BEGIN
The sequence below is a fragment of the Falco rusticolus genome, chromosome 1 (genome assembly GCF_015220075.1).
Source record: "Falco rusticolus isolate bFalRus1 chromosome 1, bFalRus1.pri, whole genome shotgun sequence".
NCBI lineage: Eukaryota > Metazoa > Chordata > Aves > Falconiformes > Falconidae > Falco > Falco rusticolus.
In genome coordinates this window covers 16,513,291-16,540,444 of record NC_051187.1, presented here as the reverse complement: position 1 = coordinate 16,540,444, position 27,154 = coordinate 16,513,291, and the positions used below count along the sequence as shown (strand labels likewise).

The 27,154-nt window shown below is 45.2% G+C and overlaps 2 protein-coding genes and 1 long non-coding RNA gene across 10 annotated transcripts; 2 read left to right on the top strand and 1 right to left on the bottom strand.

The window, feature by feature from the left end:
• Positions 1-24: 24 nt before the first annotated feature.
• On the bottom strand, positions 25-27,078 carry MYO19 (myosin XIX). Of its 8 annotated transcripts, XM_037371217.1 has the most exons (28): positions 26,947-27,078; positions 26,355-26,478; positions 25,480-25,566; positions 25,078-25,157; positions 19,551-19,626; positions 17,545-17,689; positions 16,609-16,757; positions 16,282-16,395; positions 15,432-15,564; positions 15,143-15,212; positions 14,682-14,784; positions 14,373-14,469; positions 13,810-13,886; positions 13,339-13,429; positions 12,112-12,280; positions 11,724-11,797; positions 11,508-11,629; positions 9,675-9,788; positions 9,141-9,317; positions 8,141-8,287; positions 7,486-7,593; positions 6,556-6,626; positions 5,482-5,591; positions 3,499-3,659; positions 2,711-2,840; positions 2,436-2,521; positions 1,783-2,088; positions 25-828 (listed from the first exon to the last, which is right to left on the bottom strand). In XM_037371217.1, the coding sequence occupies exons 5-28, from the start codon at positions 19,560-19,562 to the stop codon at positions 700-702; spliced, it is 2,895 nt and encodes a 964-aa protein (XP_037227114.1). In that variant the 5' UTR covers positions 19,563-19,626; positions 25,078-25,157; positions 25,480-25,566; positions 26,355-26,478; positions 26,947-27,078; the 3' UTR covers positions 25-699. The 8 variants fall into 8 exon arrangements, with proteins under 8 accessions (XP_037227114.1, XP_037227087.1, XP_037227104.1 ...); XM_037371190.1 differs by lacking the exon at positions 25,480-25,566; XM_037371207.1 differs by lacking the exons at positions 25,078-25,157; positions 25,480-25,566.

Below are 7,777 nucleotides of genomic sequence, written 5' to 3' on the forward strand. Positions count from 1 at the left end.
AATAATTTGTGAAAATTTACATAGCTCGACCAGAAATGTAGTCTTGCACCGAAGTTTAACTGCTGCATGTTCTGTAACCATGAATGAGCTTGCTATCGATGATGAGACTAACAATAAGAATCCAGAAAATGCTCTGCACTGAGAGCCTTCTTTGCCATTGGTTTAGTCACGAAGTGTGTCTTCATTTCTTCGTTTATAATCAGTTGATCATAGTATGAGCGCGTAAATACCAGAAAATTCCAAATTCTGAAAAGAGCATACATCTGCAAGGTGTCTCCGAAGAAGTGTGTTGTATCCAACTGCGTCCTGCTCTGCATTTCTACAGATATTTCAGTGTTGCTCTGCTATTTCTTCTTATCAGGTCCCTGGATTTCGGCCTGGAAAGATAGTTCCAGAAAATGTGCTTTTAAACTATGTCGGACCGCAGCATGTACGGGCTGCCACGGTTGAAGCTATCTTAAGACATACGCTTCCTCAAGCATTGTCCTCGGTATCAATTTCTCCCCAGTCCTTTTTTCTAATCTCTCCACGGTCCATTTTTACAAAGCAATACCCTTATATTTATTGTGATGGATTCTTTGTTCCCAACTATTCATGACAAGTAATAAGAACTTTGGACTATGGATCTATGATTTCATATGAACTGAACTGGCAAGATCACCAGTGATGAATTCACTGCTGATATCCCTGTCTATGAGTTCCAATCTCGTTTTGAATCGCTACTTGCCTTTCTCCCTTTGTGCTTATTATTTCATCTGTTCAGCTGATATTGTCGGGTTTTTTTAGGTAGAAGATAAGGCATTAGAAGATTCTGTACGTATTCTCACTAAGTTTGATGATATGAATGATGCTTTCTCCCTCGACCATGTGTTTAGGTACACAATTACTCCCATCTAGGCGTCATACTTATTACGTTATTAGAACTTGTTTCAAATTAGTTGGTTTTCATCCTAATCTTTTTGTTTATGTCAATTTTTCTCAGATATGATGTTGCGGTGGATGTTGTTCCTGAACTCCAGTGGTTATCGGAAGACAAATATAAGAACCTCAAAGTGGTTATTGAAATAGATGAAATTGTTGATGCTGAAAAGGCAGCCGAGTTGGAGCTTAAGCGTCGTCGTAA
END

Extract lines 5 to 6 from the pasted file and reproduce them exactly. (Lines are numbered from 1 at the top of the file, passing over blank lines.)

The 27,154-nt window shown below is 45.2% G+C and overlaps 2 protein-coding genes and 1 long non-coding RNA gene across 10 annotated transcripts; 2 read left to right on the top strand and 1 right to left on the bottom strand.

The window, feature by feature from the left end: